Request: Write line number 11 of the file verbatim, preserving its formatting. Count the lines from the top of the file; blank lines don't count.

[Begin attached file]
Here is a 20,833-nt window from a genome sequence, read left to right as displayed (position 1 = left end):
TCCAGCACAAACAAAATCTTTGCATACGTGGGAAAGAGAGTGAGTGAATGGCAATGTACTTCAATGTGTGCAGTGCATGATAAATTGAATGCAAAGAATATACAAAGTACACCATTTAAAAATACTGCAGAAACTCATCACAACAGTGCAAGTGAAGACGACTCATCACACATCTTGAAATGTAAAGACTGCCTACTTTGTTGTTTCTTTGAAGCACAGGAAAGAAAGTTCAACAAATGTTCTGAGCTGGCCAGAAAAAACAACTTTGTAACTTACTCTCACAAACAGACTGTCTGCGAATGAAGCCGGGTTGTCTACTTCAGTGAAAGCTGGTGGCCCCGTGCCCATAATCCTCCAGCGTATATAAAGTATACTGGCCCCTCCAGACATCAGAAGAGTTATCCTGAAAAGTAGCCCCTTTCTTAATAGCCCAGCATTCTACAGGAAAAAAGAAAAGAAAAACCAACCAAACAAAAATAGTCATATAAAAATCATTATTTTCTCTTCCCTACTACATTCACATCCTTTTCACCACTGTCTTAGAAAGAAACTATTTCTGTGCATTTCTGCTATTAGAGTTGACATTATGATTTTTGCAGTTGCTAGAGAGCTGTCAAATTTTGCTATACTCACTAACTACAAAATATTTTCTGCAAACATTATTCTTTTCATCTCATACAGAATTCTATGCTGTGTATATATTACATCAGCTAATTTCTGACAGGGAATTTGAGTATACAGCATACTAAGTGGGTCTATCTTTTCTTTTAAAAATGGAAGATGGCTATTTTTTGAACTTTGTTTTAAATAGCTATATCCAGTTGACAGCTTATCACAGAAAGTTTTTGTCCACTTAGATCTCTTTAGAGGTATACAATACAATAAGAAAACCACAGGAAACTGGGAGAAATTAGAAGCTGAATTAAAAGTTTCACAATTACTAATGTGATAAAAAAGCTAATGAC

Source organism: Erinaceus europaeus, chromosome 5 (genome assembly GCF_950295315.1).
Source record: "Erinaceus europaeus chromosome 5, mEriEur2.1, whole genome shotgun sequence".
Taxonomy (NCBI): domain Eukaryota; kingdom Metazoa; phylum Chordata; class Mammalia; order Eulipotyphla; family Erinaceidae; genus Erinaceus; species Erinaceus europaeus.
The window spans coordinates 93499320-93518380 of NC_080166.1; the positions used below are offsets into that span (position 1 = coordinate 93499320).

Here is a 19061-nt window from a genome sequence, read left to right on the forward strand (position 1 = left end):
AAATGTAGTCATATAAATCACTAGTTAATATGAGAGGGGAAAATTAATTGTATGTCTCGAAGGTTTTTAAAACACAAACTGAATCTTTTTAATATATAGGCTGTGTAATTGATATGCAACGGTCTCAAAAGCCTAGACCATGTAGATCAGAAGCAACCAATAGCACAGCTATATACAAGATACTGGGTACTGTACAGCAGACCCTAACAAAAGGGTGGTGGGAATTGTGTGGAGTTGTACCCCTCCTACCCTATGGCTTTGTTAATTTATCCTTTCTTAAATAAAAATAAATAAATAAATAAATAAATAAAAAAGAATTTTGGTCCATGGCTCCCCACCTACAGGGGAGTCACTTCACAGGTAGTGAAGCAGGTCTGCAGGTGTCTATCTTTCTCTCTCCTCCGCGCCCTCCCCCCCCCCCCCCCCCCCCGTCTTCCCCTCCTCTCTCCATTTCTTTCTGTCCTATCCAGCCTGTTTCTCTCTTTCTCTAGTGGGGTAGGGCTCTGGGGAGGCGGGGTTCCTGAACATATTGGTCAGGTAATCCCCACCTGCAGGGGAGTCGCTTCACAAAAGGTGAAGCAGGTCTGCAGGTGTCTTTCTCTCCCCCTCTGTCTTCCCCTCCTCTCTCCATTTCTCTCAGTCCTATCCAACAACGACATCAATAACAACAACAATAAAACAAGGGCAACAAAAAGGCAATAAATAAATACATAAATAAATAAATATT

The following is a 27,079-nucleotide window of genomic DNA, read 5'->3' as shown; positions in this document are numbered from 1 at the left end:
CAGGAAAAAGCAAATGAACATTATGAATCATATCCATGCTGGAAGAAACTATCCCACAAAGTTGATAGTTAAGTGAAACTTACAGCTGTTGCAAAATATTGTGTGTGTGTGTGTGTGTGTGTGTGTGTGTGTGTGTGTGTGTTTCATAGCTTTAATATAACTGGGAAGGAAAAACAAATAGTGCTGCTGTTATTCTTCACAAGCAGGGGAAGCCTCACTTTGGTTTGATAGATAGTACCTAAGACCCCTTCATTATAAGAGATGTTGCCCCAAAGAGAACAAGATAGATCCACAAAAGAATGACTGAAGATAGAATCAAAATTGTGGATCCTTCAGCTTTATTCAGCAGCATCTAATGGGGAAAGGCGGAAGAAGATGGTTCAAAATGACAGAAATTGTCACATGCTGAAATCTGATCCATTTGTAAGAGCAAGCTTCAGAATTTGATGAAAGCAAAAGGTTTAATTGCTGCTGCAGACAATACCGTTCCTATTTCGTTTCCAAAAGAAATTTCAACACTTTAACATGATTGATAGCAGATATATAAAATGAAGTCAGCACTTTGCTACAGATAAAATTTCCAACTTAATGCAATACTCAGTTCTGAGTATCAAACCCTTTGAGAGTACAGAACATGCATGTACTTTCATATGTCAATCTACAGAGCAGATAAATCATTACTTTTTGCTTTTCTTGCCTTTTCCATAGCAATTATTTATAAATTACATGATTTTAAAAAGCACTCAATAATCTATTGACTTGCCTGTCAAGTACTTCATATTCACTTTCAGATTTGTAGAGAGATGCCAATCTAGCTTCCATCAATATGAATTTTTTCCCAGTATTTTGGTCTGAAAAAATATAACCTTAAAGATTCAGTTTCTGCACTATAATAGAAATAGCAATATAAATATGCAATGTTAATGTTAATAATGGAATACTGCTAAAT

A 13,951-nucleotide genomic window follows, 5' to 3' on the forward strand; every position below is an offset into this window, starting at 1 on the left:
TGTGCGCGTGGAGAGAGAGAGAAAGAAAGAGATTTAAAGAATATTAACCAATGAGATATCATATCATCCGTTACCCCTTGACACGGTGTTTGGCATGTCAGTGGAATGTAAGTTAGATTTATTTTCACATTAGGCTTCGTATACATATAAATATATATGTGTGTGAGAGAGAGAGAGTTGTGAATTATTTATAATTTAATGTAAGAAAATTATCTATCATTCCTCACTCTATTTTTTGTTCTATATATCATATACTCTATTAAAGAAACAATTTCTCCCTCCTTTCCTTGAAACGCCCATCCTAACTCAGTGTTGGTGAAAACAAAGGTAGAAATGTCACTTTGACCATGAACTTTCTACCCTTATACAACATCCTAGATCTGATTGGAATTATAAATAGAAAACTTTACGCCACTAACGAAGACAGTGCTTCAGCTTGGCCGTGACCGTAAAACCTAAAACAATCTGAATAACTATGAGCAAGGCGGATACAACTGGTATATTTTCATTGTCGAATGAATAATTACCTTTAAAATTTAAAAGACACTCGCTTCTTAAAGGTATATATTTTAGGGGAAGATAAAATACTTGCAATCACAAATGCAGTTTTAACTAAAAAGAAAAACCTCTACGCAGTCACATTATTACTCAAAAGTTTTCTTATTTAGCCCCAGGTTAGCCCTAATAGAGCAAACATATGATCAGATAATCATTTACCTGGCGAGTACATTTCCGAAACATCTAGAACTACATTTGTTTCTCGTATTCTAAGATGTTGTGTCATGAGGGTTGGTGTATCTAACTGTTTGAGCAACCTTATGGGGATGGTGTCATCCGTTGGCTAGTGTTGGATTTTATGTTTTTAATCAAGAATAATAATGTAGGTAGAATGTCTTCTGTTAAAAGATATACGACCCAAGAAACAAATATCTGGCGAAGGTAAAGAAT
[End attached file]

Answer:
A 13,951-nucleotide genomic window follows, 5' to 3' on the forward strand; every position below is an offset into this window, starting at 1 on the left: